Well, that wasn't quite as short as it could have been, but I tried. I wish you all a restful weekend. That is my one big goal, personally!


Monday, January 28, 2019

Daily Agenda for Art 2 on 1/28/19

I'm sorry to miss the day, everyone :(
I've been sick since Thursday night and I just don't have enough voice to make it through the day.
I will be back tomorrow, and while you know where you left off, I want to get it here in writing for you and the sub.

You may have the first 15min to work on your I.P. that is due next week.
While you already brainstormed some ideas, what I want you to think about is something that is not straightforward. If you draw a cup, and that's it, it's probably going to be really boring.
What else can you add to it? Is there a more interesting object you can draw? How can you play with scale? Can the image be about something else (more interesting), and the item with a handle be just a small part of it?
There are a lot of options, it's up to you to discover them and have fun with it.

Next, finish your color chart.
Remember that the values should be noticeably different in each circle/oval in each column.
Each color mixture should be noticeably different from left to right.
Pay particular attention to your neutrals (for ex, blue and org or purple and yellow) as they need to be mixed properly.
Mix the colors completely on your palette.
Application on color chart is expected to be smooth, homogeneous, opaque, and neat.

When you are finished, make sure your name is on it, you have labeled all of you colors in their respective places, and you put it on my desk in a neat pile once it is dry (use the hair dryer if needed).

If there is time remaining, please begin drawing your image on your canvas.

I will get everything caught up throughout the rest of the week as I can. Wish me luck in healing. Have a great day!

As you see the CT kids coming through/around campus today (beginning around 9:30) please encourage them to sign up for Art 1 :)

Daily Agenda for Art 1 on 1/28/19

I am so sorry to miss class today, folks, but I've been sick since Thursday night.

Your main goal for the day is to, essentially, finish your watercolor that you drew out last week.
However, I want to remind you of some tips and best practices and frequent pitfalls. Please look at the bullet points below for all of those.
When you are finished for the day please do an extra strong cleanup job so I am not looking at a mess tomorrow when I know I will still be under the weather but on campus, and gingerly place your watercolor in your plastic tub.
Also, even though I am having you read this on the ipads, I don't want you listening to music today. The sub can put something on through the computer behind my desk, but I don't want you to have headphones in. I want you to converse and strategize with the peers that are doing the same landscape as you so that you can all have the best product possible.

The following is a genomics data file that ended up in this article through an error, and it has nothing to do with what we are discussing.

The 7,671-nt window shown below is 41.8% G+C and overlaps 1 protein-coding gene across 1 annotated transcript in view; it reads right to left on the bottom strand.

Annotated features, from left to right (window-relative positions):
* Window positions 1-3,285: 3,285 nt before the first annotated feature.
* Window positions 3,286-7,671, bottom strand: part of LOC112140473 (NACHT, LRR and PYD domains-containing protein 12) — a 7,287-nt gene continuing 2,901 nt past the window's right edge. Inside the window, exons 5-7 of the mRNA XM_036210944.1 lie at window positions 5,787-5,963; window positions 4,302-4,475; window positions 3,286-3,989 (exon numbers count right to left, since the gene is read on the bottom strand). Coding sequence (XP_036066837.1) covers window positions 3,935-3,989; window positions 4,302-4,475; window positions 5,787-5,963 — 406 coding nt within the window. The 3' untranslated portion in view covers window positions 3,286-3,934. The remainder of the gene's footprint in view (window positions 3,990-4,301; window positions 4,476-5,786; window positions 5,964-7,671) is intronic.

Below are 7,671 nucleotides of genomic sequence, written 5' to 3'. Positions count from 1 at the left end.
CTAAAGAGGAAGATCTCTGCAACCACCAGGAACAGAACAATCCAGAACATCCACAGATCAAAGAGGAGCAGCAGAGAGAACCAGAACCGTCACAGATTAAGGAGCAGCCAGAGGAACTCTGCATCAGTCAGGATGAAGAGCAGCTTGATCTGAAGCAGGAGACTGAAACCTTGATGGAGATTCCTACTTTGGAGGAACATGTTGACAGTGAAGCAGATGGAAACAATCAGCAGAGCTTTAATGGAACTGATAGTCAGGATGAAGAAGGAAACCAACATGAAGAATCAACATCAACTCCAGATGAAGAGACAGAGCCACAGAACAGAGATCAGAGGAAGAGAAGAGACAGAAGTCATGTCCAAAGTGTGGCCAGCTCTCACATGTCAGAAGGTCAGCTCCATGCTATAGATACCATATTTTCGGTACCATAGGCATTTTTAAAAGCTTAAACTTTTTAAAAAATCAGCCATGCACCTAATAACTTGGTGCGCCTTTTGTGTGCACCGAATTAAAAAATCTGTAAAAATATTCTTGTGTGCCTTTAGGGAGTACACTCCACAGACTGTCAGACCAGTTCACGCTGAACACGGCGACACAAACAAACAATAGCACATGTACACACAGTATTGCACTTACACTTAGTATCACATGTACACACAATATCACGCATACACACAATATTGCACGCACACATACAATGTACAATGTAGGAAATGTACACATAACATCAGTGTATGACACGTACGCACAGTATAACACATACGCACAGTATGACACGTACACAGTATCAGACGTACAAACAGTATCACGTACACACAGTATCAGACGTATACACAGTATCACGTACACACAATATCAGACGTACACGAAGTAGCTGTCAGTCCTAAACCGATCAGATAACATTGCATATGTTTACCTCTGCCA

• the biggest and lightest areas need to be done first
  • this happens, usually, with a large brush and the wet-on-wet technique
  • think in terms of layers
  • this means that even though you may have grass covering some dirt, you prob need to paint the dirt first, let that dry, then come back over and paint the grass (this is how the lighthouse example by the board was done)
  • never use black by itself, and use it sparingly 
  • even that lighthouse with the stripes on it isn't black; yes, it has black in it, but you need something else in there; black by itself is way too stark (this is a lesson for pretty much every painting medium)
  • color mixing is important
  • think about the color chart we did, how can you use that? brown is rarely the brown from the paint palette; you may need three or four colors together
  • test everything out on scrap paper ahead of time; colors, values, etc.
  • have plenty of paper towels on hand
  • use the hair dryers
  • watercolor is a lot of hurry up and wait; if you try to paint a building right after you do the sky it will probably bleed together; you can't fix this
  • I will often do sky, first ground layer, and then make sure everything is dry before I start to do the rest of my objects and details
  • did I mention that the idea of layers is important? it adds depth, character, and dimension; you need to try to think several steps ahead in order to have the strongest painting possible

If you are finished "early", work on your sketchbook. I am getting better, but I'm not well. Have a great day and I will see you soon!